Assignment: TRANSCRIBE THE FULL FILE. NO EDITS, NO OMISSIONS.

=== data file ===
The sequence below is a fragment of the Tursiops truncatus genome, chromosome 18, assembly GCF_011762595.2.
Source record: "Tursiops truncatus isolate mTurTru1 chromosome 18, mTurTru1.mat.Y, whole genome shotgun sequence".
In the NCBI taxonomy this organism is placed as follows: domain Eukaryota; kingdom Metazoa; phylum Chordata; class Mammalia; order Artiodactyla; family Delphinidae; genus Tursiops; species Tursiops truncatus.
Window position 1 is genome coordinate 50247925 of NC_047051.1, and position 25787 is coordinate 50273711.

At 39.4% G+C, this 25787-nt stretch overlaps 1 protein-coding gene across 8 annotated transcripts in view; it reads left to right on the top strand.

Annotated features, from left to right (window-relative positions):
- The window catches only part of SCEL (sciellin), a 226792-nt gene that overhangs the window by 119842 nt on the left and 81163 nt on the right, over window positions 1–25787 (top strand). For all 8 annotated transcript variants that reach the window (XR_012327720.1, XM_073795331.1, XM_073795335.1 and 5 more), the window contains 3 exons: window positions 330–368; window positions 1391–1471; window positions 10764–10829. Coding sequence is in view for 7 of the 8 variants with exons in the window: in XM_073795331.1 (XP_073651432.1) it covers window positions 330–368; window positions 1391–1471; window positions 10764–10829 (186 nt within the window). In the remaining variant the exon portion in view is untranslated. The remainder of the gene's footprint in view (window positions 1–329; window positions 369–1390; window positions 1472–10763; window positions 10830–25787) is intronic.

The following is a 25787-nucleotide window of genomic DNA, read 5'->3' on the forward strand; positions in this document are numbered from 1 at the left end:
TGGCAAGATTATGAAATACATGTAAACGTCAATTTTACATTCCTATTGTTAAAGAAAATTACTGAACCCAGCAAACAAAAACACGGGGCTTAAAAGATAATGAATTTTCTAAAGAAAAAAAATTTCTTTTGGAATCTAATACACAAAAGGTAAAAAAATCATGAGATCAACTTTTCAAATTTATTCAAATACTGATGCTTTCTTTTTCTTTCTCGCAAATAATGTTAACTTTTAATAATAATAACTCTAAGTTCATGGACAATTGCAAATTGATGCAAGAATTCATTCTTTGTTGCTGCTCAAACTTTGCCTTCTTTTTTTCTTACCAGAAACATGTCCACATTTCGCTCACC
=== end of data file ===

The sequence below is a fragment of the Tursiops truncatus genome, chromosome 18, assembly GCF_011762595.2.
Source record: "Tursiops truncatus isolate mTurTru1 chromosome 18, mTurTru1.mat.Y, whole genome shotgun sequence".
In the NCBI taxonomy this organism is placed as follows: domain Eukaryota; kingdom Metazoa; phylum Chordata; class Mammalia; order Artiodactyla; family Delphinidae; genus Tursiops; species Tursiops truncatus.
Window position 1 is genome coordinate 50247925 of NC_047051.1, and position 25787 is coordinate 50273711.

At 39.4% G+C, this 25787-nt stretch overlaps 1 protein-coding gene across 8 annotated transcripts in view; it reads left to right on the top strand.

Annotated features, from left to right (window-relative positions):
- The window catches only part of SCEL (sciellin), a 226792-nt gene that overhangs the window by 119842 nt on the left and 81163 nt on the right, over window positions 1–25787 (top strand). For all 8 annotated transcript variants that reach the window (XR_012327720.1, XM_073795331.1, XM_073795335.1 and 5 more), the window contains 3 exons: window positions 330–368; window positions 1391–1471; window positions 10764–10829. Coding sequence is in view for 7 of the 8 variants with exons in the window: in XM_073795331.1 (XP_073651432.1) it covers window positions 330–368; window positions 1391–1471; window positions 10764–10829 (186 nt within the window). In the remaining variant the exon portion in view is untranslated. The remainder of the gene's footprint in view (window positions 1–329; window positions 369–1390; window positions 1472–10763; window positions 10830–25787) is intronic.

The following is a 25787-nucleotide window of genomic DNA, read 5'->3' on the forward strand; positions in this document are numbered from 1 at the left end:
TGGCAAGATTATGAAATACATGTAAACGTCAATTTTACATTCCTATTGTTAAAGAAAATTACTGAACCCAGCAAACAAAAACACGGGGCTTAAAAGATAATGAATTTTCTAAAGAAAAAAAATTTCTTTTGGAATCTAATACACAAAAGGTAAAAAAATCATGAGATCAACTTTTCAAATTTATTCAAATACTGATGCTTTCTTTTTCTTTCTCGCAAATAATGTTAACTTTTAATAATAATAACTCTAAGTTCATGGACAATTGCAAATTGATGCAAGAATTCATTCTTTGTTGCTGCTCAAACTTTGCCTTCTTTTTTTCTTACCAGAAACATGTCCACATTTCGCTCACC